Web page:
A 10-Step Guide To Living Your Best Artistic Life

When you’re working on your creative projects, turn your phone onto airplane mode or leave it in another room completely — the social world can wait. You’ll be surprised how much you’ll get done without the distractions.

God & Man

Are you living your best artistic life? Chances are if you have to ask yourself, you probably aren’t. A lot of creatives aren’t sure how to optimize their time and their productivity, and that’s okay — it’s a learning process that takes a lot of experimentation. What you need to ask yourself is this: When are you most productive? How do you generate ideas? And, perhaps most importantly, what does your life look like outside of your creative work?

Here’s our 10-step guide to living your best artistic life.

1. Set up an organized workspace

As a young creative, I always made the mistake of working in the wrong places — namely, my own bed. Mixing your leisure spaces with your creative spaces can actually hinder your productivity and make it harder to relax in your downtime. Instead, create a workspace solely meant for you to work on your create pursuits and fill it with things that inspire you, whether that be books, wall art, or even just plants. Just be sure to keep it organized — nothing clutters the mind more than a cluttered workspace!

2. Create a daily routine

Maybe you’re used to working on your projects whenever you have time. Maybe you go days without working on them at all. It’s harder to meet deadlines — personal or professional ones — if you don’t have a set routine. Figure out a time of the day where you usually have downtime and start scheduling that as the time you work on your projects. Some people find they work best in the morning, before others wake up; some prefer working later at night. It doesn’t particularly matter when you decide to schedule your work time as long as you keep it consistent. Treat that time as an obligation to work on your creative craft, not just free time when you might work on your stuff.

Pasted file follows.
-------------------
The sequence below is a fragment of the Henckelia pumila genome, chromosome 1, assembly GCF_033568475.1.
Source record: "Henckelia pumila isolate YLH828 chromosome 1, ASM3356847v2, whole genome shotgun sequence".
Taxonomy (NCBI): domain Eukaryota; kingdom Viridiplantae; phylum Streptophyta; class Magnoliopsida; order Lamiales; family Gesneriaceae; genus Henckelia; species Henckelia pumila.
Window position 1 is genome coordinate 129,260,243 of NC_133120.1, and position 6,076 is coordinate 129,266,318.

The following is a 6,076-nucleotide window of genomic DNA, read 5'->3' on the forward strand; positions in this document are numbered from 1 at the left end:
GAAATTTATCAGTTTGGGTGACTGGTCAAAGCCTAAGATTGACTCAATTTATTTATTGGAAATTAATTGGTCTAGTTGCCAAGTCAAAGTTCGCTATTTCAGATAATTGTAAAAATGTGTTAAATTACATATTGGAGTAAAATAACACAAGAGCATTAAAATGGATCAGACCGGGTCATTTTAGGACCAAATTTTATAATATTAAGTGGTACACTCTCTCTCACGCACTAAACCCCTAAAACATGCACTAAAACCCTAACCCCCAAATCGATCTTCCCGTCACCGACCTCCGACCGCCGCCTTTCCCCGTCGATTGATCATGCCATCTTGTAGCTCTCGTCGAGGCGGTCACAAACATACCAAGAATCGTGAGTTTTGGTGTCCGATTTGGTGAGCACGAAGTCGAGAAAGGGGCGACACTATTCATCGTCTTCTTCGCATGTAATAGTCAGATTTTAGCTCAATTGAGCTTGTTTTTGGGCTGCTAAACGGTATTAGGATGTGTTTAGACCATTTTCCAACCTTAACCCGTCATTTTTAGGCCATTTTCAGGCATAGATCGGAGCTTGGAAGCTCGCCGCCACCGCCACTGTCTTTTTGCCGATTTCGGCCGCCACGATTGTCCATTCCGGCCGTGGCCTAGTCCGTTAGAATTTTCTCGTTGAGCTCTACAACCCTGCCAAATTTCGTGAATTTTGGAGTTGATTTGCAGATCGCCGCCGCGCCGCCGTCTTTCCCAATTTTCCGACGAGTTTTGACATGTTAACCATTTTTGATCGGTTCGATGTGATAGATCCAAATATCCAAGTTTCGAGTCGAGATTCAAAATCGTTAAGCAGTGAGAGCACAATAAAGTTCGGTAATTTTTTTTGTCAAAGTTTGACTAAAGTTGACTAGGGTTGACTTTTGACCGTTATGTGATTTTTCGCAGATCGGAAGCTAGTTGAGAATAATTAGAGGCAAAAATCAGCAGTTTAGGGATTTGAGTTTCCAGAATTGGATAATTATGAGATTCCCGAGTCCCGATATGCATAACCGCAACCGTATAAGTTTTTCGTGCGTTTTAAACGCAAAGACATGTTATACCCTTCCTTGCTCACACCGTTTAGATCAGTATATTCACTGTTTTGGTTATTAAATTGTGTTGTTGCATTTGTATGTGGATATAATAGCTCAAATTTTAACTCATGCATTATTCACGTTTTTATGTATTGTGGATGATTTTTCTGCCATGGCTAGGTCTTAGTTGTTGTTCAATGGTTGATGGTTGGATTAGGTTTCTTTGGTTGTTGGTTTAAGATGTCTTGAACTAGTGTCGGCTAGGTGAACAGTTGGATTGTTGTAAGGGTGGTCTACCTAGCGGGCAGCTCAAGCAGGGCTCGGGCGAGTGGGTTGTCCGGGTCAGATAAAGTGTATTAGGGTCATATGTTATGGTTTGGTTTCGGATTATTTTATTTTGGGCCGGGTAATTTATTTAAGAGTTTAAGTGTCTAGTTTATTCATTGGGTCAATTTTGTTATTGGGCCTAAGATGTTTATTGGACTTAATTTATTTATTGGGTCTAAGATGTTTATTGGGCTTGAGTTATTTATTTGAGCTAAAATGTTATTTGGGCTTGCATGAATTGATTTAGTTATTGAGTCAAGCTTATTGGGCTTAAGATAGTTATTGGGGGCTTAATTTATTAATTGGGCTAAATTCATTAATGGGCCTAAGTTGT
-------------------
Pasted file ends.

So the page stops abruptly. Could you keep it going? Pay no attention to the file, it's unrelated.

3. …With plenty of breaks

Make sure to schedule short, intermittent breaks throughout your work time to give yourself the opportunity to step back from your projects for a moment. This will help keep you from growing overwhelmed or frustrated with your work and will allow you to come back to the project with a fresh perspective. Take a walk, color in a coloring book, walk away from what you’re doing completely — and then come back to it, ready to buckle down and get things done.

4. Go offline

One of my biggest distractors is my computer and my phone. When I’m getting nonstop texts and Instagram notifications, it’s hard to stay focused; when I start feeling uninspired, it’s difficult to keep myself from logging on Twitter and outstaying my welcome. When you’re working on your creative projects, turn your phone onto airplane mode or leave it in another room completely — the social world can wait. You’ll be surprised how much you’ll get done without the distractions.

5. Keep a creative journal

While we tend to lean on technology to store information, I’ve always loved writing my thoughts down in pen. Creative journals are a great place to store ideas or write down inspirational quotes that might motivate you later. Carry it with you throughout the day to use whenever creativity strikes, whether that’s on your commute or in the middle of the work day. That way, when you’re stuck in a creative slump, you can go back and see all your great ideas and hopefully inspire yourself to move forward.